First year teaching–Welcome to a great profession

Suggestions to make your first year be as amazing as possible!


This was found on Scholastic Teachers via Facebook.

  • Your first year will be a busy one. Don’t get too overwhelmed.
  • Become best friends with the office staff and custodians. Be nice to the custodian and the secretary. Bring them coffee! Try to find out their expectations of you, before hand and before deadlines for newsletters and report cards, etc.
  • Start your own blog to document your journey.
  • Remind yourself, daily, that you can’t do it all or be perfect.
  • Build a classroom community and set your behavior expectations from day 1. It will take practice, and re-practice, but it is worth it.
  • Get “plugged in” to the blogging community! There are tons of support & ideas!
  • Always do what’s best for each individual student and make your classroom a positive, safe learning environment!
  • Determine and set your expectations and stick to them. Don’t give into the whining (and there will be LOTS.)
  • Don’t sweat the little stuff. Worry about only what you can control.
  • Build relationships before you do anything else.
  • Read up on what the kids can and like to do at the age level of your classroom.
  • Most of all, HAVE FUN!
  • Be inventive and creative. The kids will eat it up and do anything you ask them to!
  • Have a really strong classroom management plan in place and START it on day 1!! This leads to a wonderful year!!
  • Always follow through. If you say you’re going to do something, make sure you can and do, both positive and negative. And, be firm, be fair, but still listen and talk with each child. Build a strong sense of community and you’ll get the best out of them.
  • Keep it simple. Follow the standards, integrate, but don’t try to over do or do everything that comes to mind. Know your limits, love your students, and be there. Put them first.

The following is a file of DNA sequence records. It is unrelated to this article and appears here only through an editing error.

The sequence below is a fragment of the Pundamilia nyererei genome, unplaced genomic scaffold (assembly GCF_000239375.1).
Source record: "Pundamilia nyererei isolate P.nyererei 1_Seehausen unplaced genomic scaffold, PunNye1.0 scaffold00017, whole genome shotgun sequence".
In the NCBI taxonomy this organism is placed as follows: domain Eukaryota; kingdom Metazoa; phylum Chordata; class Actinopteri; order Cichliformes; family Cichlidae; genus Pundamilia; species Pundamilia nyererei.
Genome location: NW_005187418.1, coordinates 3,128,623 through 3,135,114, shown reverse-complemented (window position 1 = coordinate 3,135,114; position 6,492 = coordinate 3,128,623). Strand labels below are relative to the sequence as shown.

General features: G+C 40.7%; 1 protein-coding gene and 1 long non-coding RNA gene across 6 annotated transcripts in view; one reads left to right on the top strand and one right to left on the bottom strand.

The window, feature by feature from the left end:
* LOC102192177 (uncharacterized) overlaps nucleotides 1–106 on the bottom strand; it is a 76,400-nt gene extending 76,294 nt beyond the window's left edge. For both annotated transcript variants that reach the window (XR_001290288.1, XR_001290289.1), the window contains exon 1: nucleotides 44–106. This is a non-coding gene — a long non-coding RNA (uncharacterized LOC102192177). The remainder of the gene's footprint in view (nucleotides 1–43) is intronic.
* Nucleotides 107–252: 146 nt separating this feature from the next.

• Be consistent. Do what you say you’re going to do, especially in discipline, and just love them! Set guidelines and boundaries. Share with the kids what those are and they will thrive!
  • Do not forget about the little successes! They keep you going, when you think you can’t do it, anymore. Everyday you really are making a difference!
  • Make sure you have a great relationship with your mentor! They help out so much!
  • Don’t stay past 6…it doesn’t help anything and you don’t get ahead.
  • Give yourself a day to leave, right after school!
  • Call your parents and build relationships!
  • Don’t try and reinvent the wheel…look for resources.
  • Remember to give yourself permission to be a first year teacher. It doesn’t all have to be amazing or perfect the first year around. There is lots of ‘stuff’ that takes extra time, because you’re just learning it, so try to be gracious with yourself.
  • Biggest piece of advice is to get your parents involved, whether it is with happy notes home, phone calls, or any other ways to communicate. Let them know you will work hard to help your students learn and in return, you expect the children to work and for the parents to be your partner.